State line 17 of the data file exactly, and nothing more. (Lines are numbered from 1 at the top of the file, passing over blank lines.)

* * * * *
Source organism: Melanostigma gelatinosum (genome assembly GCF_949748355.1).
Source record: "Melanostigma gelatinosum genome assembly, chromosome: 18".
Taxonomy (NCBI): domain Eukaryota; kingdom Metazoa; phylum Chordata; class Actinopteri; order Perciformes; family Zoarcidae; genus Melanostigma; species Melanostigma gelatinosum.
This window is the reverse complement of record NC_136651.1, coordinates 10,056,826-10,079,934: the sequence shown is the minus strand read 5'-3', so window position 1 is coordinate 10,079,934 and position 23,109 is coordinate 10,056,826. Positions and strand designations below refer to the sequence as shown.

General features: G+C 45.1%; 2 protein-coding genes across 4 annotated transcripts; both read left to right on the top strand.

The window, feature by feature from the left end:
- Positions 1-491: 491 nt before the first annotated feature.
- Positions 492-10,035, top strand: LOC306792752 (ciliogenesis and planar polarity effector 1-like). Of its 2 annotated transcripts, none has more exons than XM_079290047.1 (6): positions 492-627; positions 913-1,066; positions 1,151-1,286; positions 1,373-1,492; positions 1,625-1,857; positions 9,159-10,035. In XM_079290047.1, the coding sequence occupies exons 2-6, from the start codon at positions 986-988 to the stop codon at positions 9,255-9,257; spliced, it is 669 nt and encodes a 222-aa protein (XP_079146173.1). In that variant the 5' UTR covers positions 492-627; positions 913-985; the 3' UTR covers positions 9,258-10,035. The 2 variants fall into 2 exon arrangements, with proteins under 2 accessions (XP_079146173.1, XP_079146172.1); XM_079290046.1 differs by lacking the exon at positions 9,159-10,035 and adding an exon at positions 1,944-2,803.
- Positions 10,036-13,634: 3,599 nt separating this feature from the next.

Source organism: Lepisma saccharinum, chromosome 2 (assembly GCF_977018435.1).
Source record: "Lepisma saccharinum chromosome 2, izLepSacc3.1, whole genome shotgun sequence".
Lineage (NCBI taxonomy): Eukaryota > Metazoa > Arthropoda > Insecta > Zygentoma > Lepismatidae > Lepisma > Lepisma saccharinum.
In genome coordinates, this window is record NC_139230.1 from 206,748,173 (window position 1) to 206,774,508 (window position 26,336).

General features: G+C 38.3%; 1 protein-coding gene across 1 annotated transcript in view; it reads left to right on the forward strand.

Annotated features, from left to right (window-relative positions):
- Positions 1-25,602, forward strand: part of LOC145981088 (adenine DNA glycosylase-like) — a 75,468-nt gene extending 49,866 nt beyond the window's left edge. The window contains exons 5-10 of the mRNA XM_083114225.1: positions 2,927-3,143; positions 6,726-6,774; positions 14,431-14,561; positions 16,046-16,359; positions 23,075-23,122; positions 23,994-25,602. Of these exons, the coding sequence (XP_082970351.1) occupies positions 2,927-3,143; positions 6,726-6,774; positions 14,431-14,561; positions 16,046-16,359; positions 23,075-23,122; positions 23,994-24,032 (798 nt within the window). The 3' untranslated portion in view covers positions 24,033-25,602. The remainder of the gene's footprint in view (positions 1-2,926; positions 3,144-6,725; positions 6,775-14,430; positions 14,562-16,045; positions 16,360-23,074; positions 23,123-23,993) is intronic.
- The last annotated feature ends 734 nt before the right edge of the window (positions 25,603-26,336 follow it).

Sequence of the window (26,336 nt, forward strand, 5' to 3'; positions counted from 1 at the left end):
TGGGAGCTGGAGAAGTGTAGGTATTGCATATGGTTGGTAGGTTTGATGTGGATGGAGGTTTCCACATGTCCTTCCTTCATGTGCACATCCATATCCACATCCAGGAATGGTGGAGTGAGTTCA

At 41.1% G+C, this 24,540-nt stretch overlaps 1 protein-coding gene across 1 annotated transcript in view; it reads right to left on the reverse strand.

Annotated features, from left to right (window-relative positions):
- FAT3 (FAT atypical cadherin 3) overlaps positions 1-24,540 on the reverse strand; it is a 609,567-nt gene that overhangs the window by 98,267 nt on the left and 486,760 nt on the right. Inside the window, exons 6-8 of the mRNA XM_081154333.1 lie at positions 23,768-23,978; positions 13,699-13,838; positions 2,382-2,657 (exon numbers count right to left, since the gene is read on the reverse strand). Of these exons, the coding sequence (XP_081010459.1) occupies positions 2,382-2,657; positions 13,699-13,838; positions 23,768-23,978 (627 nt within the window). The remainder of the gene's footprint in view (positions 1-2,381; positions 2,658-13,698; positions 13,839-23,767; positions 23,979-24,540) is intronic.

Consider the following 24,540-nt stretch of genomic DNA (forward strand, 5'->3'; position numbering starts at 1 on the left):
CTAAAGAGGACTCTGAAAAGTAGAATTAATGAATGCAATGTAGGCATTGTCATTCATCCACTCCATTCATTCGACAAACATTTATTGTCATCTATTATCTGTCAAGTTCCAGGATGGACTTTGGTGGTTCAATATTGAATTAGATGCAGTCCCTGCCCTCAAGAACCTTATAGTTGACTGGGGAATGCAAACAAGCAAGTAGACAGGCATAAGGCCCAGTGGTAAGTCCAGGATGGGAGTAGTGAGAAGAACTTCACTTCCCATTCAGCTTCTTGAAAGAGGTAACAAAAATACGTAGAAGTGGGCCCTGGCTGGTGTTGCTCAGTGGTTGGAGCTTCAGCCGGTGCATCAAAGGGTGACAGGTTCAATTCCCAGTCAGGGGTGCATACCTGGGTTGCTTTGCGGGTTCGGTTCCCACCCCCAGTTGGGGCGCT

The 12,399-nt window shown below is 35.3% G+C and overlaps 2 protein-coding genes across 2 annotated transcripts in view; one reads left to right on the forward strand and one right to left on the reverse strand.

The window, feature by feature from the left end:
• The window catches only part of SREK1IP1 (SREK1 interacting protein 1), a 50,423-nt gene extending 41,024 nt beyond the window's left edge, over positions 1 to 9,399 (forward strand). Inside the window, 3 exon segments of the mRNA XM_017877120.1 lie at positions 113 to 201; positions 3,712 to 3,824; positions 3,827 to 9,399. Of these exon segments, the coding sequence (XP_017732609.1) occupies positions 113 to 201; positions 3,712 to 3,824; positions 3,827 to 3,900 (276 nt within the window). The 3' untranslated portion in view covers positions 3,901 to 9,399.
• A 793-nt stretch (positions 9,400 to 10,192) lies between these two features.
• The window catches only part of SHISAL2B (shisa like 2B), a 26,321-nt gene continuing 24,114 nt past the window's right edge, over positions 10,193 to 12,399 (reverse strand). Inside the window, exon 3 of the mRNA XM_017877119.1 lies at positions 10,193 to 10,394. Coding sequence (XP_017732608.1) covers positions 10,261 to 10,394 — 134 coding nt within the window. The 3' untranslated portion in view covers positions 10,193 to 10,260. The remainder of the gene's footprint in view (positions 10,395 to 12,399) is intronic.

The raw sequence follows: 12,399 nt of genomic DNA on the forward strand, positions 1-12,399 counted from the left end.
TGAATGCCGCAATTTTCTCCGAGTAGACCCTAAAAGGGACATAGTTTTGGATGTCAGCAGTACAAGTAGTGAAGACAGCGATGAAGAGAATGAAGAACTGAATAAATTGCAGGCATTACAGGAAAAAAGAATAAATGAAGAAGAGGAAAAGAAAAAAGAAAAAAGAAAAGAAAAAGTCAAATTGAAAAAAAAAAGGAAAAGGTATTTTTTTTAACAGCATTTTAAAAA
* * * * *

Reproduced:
- The last annotated feature ends 734 nt before the right edge of the window (positions 25,603-26,336 follow it).